- 6/1/2010   10:54:42 AM
  • VENIETA
    15
    I do not not know if it is or not . What i do know that although my parents didn't exercise is the traditional sense (running, walking. jogging, etc) they did exercise in the manner such as farming, walking miles to the catch a bus, ride horses, donkeys, mules etc..LOL..I love to exercise in a traditional sense. It may have something to do with serving in the Marine Corps. I think it gives you a natural high. When I don't exercise, i just don't feel right. My daughter walks with me daily but she hates it. She doesn't do it because she wants to so i don't know about "genes" - 6/1/2010   10:45:31 AM
  • CZEIDMAN
    14
    If you aren't inclined to exercise, but other people tell you it's a lot of fun- and you're a kid, I think you would be "trained" to see the fun in it. - 6/1/2010   10:31:27 AM
  • LOLO2CHAMP
    13
    I think that it is genetic or at the very least determined by your family environment. Everyone in my family runs for exercise as well as pleasure but they all started at different times and on their own choice. I like to run but my increasing weight made it impossible for my ankle to support as I ran - I am trying to get back to the point where I can transition from walking to jogging and then hopefully to running. My oldest daughter loves to run - she just started track this year and my youngest wants to join this year because they say it makes them feel free like they are flying in the wind - 6/1/2010   10:29:10 AM
  • 12
    I agree to a certain extent. However, I was diagnosed with asthma when I was very young. I still suffer from it, but we know a lot more about it than we did in the 60's. If my parents hadn't been so afraid I'd have an attack and die (rescue inhalers weren't readily available) I might have been generally more athletic. What I've determined from working out regularly is that my muscles respond well to exercise. I'd say I'm genetically predisposed to be fit and trim, but my environment worked against me and got me into some bad habits.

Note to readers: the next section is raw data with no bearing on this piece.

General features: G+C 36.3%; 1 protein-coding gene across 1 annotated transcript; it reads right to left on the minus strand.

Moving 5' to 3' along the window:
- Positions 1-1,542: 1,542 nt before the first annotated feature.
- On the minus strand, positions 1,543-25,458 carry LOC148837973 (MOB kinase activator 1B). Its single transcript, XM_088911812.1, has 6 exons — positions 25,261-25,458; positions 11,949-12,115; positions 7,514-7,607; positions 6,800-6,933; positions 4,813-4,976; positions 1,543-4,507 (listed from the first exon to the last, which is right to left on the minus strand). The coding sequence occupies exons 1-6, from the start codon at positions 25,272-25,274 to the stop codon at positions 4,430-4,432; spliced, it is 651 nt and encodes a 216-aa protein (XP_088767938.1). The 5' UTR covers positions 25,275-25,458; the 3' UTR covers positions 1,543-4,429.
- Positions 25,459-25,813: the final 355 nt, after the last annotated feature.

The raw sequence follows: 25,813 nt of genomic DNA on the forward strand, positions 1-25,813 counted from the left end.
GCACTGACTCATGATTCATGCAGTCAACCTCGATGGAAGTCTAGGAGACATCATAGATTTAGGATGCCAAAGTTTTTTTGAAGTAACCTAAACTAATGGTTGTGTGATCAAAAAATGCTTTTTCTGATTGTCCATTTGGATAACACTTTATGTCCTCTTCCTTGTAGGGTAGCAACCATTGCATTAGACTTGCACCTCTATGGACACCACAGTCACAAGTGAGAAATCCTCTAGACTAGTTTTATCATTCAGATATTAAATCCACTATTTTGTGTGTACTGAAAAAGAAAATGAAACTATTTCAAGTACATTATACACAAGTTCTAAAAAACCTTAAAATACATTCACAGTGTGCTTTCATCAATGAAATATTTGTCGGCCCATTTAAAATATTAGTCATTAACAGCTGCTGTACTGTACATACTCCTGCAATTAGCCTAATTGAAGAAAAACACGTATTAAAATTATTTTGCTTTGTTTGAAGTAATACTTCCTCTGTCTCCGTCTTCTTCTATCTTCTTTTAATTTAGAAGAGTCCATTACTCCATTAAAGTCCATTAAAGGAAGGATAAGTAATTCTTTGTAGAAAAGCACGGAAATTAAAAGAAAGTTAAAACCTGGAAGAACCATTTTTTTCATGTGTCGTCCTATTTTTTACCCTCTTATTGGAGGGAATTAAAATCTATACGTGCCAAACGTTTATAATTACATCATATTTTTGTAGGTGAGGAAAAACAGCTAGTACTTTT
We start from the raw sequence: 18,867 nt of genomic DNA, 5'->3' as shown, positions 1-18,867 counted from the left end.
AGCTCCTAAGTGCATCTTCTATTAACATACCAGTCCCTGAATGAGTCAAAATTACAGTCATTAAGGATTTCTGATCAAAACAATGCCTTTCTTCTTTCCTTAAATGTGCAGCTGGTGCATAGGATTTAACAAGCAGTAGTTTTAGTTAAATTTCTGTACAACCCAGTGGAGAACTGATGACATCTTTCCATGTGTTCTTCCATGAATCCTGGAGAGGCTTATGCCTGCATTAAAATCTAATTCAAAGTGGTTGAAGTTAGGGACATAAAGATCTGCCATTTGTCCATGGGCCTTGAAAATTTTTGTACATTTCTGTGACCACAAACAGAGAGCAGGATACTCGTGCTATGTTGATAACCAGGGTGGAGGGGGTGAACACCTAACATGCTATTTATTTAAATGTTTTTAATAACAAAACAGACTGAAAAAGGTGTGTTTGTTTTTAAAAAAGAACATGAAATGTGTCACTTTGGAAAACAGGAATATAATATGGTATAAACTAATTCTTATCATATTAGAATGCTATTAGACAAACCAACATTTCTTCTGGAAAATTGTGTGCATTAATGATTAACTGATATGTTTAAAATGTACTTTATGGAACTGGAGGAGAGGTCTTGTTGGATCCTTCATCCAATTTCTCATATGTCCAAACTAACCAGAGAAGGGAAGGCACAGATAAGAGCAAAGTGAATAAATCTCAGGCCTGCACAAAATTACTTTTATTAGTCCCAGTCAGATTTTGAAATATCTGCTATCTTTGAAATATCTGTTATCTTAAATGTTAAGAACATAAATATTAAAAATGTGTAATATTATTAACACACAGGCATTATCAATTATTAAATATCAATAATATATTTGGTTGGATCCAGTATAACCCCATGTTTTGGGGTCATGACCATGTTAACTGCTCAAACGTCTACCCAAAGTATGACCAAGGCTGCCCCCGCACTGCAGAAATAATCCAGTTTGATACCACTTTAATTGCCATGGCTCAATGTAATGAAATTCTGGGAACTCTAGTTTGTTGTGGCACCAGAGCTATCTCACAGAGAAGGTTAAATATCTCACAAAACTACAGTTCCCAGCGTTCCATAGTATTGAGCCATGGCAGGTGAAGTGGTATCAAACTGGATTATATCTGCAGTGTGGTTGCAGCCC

I'm glad I've figured this out now - I'm in my 40's and plan to stay fit and healthy for the rest of my life. I don't love working out, but I can see benefits pretty quickly and that keeps me motivated. - 6/1/2010   10:22:51 AM
  • 11
    I can see the desire for exercise being partly genetic. My family all have the same issues with exercise and making it a habit. But it's also a lot due to environment and situations, so no one should use "genetics" as an excuse for not exercising. It would just mean that some people find exercising a lot easier, and others will have to work a little bit harder to keep up. - 6/1/2010   9:50:25 AM
  • 10
    I believe my drive, determination and tendency to be routine came from my parents, what I do with it (namely, run) is entirely my own. - 6/1/2010   9:47:48 AM
  • 9
    I was born with couch potato genes, and in my family, exercise is a 4 letter word. Sweat is even worse. I look at what my genetics and raising would lead to, and beleive me, it gets me off the couch! - 6/1/2010   9:42:33 AM
  • 8
    Even if it is, as the study noted, only 60% of the effect could be attributed to genes. Biology is not destiny. I think anyone can make exercise a habit, or at least choose active leisure activities. - 6/1/2010   9:41:00 AM
  • 7
    Hi,
    I think we inherit our body shape, metabolism, etc., and our food & lifestyle choices impact what we inherited. Sedentary cavemen would not have survived for long. But have I inherited a desire to exercise?
    Yes and no.